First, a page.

Photos by Maureen Cain. Words by Shannon Cain.
This winter, Maureen and I accomplished two trips on the United States of Ammunition Photo Tour. We spent 25 days of December and January on the road, the whole American enchilada: rest stops and gas stations and Airbnbs and local diners and chain hotels.
The first leg, just before Christmas, took us north to Colorado, then through the midwest and southern states, looping around in Florida and the Gulf Coast region before the long trek through Texas and back to Tucson. The second trip, right after New Year's, had us hugging the western coastline from San Diego to Seattle. In all, we added 13 new states to the list and visited 40 new sites of gun violence.
Before we started on our trip I understood my role as an emotional support sibling, but beyond this task I assumed my duties would consist principally of assembling snacks of sliced fruit and cheese and crackers from the passenger seat, as our mother did on family road trips when we were kids.
Soon enough I would become the project’s public liaison, documentarian, lodging coordinator, emergency navigator, photographer’s assistant and lookout. I have things to say about all of this. Today: some thoughts on security guards.
Among the places in America where loitering is most actively discouraged are Planned Parenthood parking lots. We sat in the car for a minute, planning. There was a snowbank behind us. The security guard stood inside the lobby, eyeing us through the glass. The sole anti choice protester with her disgusting signs lurked way out on the corner, behind the yellow line. The parking lot was nearly empty. Surely it wasn’t uncommon for people to linger in their car here, I thought, before a procedure.
We inhaled, hustled out of the car toward the snowbank. Maureen threw herself on the icy ground, focusing her lens. I’d planted only a handful of pink casings in the snow before the guard was out of the lobby and striding toward us. I stepped forward, intercepted him with a jovial hello and an introduction and pulled some of our postcards out of my pocket. As I blabbed at him about who-we-are-and-what-we’re-doing and nodded in mock innocence at his explanation as to why we couldn’t do it, Maureen was behind me in the snowbank, getting her shot. And when the guard saw through my ruse and told Maureen he was sorry, he really didn’t want to be that guy, he sympathized with what we were doing, but company policy, private property, yellow line, etcetera: she’d have to delete the photos.
Then he said, out of the blue: "I was there that day. The day of the shooter. I was on duty."
"Wow," I managed, stupidly.
Later we’d learn what to say when people tell us this.
"The reason we can’t stop mass shootings," he let us know, "is that they won’t let us put more armed guards in public spaces."
Maureen shrugged and said, "Anyway okay, no problem, I’ll delete the photos. I really couldn't get the shot anyway, the building is too far off." Frowning at the camera she poked at a few buttons. "Honestly I really don’t even know how this thing works, but sure, no big deal. I’ll delete them."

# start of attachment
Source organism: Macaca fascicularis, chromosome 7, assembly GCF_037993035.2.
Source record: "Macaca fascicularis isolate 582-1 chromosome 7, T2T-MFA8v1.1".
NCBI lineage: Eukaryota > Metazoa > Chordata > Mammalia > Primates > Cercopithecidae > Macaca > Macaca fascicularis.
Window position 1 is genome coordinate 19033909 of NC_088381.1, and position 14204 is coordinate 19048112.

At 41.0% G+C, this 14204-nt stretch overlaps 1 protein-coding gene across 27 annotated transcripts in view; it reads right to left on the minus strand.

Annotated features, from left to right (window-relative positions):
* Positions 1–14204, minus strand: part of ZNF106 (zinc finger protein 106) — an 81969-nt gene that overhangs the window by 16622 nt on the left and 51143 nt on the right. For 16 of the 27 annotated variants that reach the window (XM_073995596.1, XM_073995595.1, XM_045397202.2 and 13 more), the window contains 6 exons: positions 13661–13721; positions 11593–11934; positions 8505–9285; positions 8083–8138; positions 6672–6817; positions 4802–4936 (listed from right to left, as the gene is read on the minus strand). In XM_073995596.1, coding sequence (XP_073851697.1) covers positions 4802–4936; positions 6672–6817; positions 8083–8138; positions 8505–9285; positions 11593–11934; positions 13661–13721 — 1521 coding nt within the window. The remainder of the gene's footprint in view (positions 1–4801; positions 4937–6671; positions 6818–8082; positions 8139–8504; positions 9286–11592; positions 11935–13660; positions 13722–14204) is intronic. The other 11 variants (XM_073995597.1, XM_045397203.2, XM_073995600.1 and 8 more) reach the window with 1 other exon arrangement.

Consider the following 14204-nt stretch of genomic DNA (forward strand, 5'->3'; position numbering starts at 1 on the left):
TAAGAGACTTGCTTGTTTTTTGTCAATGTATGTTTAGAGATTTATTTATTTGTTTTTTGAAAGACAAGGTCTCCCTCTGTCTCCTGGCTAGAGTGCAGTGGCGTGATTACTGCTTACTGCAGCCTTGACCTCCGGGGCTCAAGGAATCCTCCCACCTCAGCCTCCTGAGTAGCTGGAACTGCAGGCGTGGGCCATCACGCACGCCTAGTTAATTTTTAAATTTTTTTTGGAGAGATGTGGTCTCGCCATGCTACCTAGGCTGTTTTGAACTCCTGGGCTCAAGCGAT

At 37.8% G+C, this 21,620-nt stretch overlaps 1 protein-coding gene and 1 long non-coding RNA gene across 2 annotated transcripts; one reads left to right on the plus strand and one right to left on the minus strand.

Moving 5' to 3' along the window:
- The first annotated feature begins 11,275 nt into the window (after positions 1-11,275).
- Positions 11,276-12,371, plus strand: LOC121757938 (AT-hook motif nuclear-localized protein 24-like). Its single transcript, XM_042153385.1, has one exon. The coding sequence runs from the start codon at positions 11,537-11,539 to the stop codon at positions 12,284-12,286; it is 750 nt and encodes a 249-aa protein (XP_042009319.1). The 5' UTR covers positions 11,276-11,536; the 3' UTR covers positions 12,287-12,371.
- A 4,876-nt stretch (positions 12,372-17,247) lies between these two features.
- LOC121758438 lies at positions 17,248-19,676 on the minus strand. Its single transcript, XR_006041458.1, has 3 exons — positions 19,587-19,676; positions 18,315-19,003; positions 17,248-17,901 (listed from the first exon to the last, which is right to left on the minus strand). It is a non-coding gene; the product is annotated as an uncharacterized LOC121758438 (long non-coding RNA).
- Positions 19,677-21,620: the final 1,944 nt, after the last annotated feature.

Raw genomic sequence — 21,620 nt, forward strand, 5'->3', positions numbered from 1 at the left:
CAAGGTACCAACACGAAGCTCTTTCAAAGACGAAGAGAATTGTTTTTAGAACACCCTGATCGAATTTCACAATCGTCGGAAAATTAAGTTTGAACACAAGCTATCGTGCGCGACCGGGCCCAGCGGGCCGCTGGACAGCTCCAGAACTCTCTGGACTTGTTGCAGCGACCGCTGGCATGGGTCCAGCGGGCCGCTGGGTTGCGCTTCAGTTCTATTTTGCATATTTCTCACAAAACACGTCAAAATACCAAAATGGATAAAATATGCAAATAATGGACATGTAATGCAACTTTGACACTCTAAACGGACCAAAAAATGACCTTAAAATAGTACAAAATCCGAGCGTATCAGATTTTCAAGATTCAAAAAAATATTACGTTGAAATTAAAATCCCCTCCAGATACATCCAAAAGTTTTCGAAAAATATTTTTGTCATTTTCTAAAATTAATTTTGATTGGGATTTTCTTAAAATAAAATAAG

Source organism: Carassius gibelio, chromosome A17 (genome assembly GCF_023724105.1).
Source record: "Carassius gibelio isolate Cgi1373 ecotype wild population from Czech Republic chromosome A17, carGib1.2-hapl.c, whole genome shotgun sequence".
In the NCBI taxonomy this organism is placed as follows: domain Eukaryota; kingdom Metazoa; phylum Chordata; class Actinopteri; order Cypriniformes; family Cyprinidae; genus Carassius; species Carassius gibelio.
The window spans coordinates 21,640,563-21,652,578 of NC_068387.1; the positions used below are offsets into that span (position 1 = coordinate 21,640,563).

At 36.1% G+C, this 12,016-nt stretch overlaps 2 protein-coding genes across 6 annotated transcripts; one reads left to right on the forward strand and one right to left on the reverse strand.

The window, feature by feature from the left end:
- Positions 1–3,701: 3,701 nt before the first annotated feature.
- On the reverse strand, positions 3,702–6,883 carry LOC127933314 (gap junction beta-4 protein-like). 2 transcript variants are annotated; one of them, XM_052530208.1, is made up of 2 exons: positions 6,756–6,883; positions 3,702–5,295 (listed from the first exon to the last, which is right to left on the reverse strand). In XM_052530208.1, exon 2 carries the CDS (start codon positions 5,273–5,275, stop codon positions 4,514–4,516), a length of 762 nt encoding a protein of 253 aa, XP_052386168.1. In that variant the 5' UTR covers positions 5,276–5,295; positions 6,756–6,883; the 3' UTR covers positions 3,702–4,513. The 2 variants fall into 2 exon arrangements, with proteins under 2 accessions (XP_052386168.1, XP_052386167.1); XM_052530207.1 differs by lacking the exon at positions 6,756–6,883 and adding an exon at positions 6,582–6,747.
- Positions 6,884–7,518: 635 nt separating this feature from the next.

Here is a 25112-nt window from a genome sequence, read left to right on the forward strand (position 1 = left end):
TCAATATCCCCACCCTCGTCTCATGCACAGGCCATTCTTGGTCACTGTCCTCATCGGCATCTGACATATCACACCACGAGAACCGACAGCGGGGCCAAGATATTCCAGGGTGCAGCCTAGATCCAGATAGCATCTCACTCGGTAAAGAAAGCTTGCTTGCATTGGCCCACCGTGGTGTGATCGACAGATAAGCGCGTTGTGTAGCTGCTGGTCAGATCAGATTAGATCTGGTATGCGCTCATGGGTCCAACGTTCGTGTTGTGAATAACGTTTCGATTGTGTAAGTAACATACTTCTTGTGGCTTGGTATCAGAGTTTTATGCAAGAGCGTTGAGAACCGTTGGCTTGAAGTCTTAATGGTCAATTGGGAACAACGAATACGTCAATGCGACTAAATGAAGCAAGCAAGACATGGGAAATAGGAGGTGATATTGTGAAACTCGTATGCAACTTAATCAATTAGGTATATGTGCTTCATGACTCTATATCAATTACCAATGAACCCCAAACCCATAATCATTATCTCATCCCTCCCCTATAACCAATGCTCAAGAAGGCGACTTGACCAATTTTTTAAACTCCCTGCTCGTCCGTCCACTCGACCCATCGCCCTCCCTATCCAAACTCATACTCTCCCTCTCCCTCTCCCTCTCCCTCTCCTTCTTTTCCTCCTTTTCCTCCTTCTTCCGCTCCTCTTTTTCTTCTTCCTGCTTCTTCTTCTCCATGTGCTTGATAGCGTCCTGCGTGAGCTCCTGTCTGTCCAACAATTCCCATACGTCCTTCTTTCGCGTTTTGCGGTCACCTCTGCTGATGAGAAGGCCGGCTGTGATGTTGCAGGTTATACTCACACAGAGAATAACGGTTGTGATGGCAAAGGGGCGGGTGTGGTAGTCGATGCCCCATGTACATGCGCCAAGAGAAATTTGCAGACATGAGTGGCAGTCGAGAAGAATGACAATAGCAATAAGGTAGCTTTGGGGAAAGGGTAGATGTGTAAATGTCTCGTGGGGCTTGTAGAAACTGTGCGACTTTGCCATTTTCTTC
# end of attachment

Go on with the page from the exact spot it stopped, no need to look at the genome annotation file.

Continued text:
He glanced noncommittally at her camera. "Okay," he said. "Have a nice day."
We got away with shenanigans. You must understand that to find the right angle on these very small bullet casings, Maureen usually needs to lay flat on the ground, her face in the dirt/grass/pavement/sand. Across 19 states of America she has been prone in office parks, in parking lots, in plazas, on sidewalks, in gutters, in the forest, in the waves, and on landscaped hillocks outside professional business-like buildings.
Despite this nutso public behavior (more on this later, don’t fret), it will come as a surprise to nobody that we, two middle aged white women, were shown consistent politeness and respect by the private security forces of America. Often they showed up in golf carts. They asked us nicely what we were doing. We said we’re artists. Sometimes we showed them our postcards. We assured them we weren’t taking pictures of anybody’s signs or logos.
Commercial interests protected, they usually said, "Okay. Have a nice day."
In Baton Rouge a security guard approached us warily as we loitered under the freeway overpass. Two white ladies with their faces against the chain link. He worked in the building next door.
Police tape still clung to the chain link. The murders happened just the day before yesterday. It was he who discovered the bodies, he told us. He heard the shots, came to investigate. It was early in the morning. They'd been shot as they slept. "The woman, though," he said. "I think she woke up."
Before he left he told us out he’d come over to see if perhaps we were family to the victims. To offer his condolences.
On the exit ramp over our heads, freeway traffic whooshed noisily on. This time, Maureen knew what to say: "What was that like for you?"
"It’s rough," he said. "I think I’ve got a little PTSD. The sound of sirens."
The Pulse Memorial security guard was a paid employee of the nonprofit that now owns the building. She wore a sidearm, a bulletproof vest and a rainbow peace button. She was authoritative, chatty and compassionate. "Haters would trash this place," she told us, "if not for the 24/7 security. Nearly 4 years after the shooting and people still come, lots of them, every day."
She wasn’t there that night, but she knew of people who lost friends. "It’s a community, here in Orlando." When people come to the memorial she talks to them, listens to their stories. When they want solitude she just leaves them alone and walks the perimeter, guarding space for their grief.
See more photos at United States of Ammunition.
For media or partnership inquiries, please contact email@example.com. All images (c) Maureen Cain 2019